Not too long ago, I made a similar observation:

… any system that encourages machine-like behavior from its human components, is a system poised to eventually eliminate the human element altogether. To give it another turn, we might frame it as a paradox of complexity. As human beings create powerful and complex technologies, they must design complex systemic environments to ensure their safe operation. These environments sustain further complexity by disciplining human actors to abide by the necessary parameters. Complexity is achieved by reducing human action to the patterns of the system; consequently, there comes a point when further complexity can only be achieved by discarding the human element altogether. When we design systems that work best the more machine-like we become, we shouldn’t be surprised when the machines ultimately render us superfluous.

A few days ago, Elon Musk put it all very plainly:

“Tesla co-founder and CEO Elon Musk believes that cars you can control will eventually be outlawed in favor of ones that are controlled by robots. The simple explanation: Musk believes computers will do a much better job than us to the point where, statistically, humans would be a liability on roadways [….] Musk said that the obvious move is to outlaw driving cars. ‘It’s too dangerous,’ Musk said. ‘You can’t have a person driving a two-ton death machine.'”

Mind you, such a development, were it to transpire, would be quite a boon for the owner of a company working on self-driving cars. And we should also bear in mind Dale Carrico’s admonition “to consider what these nonsense predictions symptomize in the way of present fears and desires and to consider what present constituencies stand to benefit from the threats and promises these predictions imply.”

If autonomous cars become the norm and transportation systems are designed to accommodate their needs, it will not have happened because of some force inherent in the technology itself. It will happen because interested parties will make it happen, with varying degrees of acquiescence from the general public.

This was precisely the case with the emergence of the modern highway system that we take for granted. Its development was not a foregone conclusion. It was heavily promoted by government and industry. As Walter Lippmann observed during the 1939 World’s Fair, “General motors has spent a small fortune to convince the american public that if it wishes to enjoy the full benefit of private enterprise in motor manufacturing, it will have to rebuild its cities and its highways by public enterprise.”

Consider as well the film below produced by Dow Chemicals in support of the 1956 Federal Aid-Highway Act:

Whatever you think about the virtues or vices of the highway system and a transportation system designed premised on the primacy the automobile, my point is that such a system did not emerge in a cultural or political vacuum. Choices were made; political will was exerted; money was spent. So it is now, and so it will be tomorrow.

Data-Driven Regimes of Truth

Below are excerpts from three items that came across my browser this past week. I thought it useful to juxtapose them here.

The first is Andrea Turpin’s review in The Hedgehog Review of Science, Democracy, and the American University: From the Civil War to the Cold War, a new book by Andrew Jewett about the role of science as a unifying principle in American politics and public policy.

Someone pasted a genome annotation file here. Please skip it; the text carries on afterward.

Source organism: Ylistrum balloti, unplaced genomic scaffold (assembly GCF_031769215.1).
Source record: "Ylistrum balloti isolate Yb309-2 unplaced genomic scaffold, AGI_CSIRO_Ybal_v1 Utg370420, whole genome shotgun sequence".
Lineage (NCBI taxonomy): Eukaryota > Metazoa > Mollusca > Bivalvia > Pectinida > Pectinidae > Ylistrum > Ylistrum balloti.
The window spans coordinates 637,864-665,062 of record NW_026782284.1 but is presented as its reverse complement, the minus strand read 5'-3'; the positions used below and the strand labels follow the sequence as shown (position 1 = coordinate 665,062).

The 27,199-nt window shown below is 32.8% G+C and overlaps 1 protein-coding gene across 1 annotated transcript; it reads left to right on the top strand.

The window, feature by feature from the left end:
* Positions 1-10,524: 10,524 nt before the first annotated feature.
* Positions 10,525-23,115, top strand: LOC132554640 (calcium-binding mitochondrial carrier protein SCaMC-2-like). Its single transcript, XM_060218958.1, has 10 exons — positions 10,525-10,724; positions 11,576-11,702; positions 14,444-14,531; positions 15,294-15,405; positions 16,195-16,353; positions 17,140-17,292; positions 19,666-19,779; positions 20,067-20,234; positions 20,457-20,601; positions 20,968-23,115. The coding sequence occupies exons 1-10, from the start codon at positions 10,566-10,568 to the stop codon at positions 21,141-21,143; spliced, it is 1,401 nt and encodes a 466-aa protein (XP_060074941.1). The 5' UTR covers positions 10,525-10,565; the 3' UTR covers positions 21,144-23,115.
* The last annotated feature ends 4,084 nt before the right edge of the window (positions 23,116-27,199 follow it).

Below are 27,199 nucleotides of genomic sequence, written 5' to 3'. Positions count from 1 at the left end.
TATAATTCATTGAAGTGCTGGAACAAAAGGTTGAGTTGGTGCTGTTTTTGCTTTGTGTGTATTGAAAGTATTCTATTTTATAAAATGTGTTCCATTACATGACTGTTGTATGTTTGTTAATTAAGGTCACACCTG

“Jewett calls the champions of that forgotten understanding ‘scientific democrats.’ They first articulated their ideas in the late nineteenth century out of distress at the apparent impotence of culturally dominant Protestant Christianity to prevent growing divisions in American politics—most violently in the Civil War, then in the nation’s widening class fissure. Scientific democrats anticipated educating the public on the principles and attitudes of scientific practice, looking to succeed in fostering social consensus where a fissiparous Protestantism had failed. They hoped that widely cultivating the habit of seeking empirical truth outside oneself would produce both the information and the broader sympathies needed to structure a fairer society than one dominated by Gilded Age individualism.

Questions soon arose: What should be the role of scientific experts versus ordinary citizens in building the ideal society? Was it possible for either scientists or citizens to be truly disinterested when developing policies with implications for their own economic and social standing? Jewett skillfully teases out the subtleties of the resulting variety of approaches in order to ‘reveal many of the insights and blind spots that can result from a view of science as a cultural foundation for democratic politics.’”

The second piece, “When Fitbit is the Expert,” appeared in The Atlantic. In it, Kate Crawford discusses how data gathered by wearable devices can be used for and against its users in court.

“Self-tracking using a wearable device can be fascinating. It can drive you to exercise more, make you reflect on how much (or little) you sleep, and help you detect patterns in your mood over time. But something else is happening when you use a wearable device, something that is less immediately apparent: You are no longer the only source of data about yourself. The data you unconsciously produce by going about your day is being stored up over time by one or several entities. And now it could be used against you in court.”

[….]

“Ultimately, the Fitbit case may be just one step in a much bigger shift toward a data-driven regime of ‘truth.’ Prioritizing data—irregular, unreliable data—over human reporting, means putting power in the hands of an algorithm. These systems are imperfect—just as human judgments can be—and it will be increasingly important for people to be able to see behind the curtain rather than accept device data as irrefutable courtroom evidence. In the meantime, users should think of wearables as partial witnesses, ones that carry their own affordances and biases.”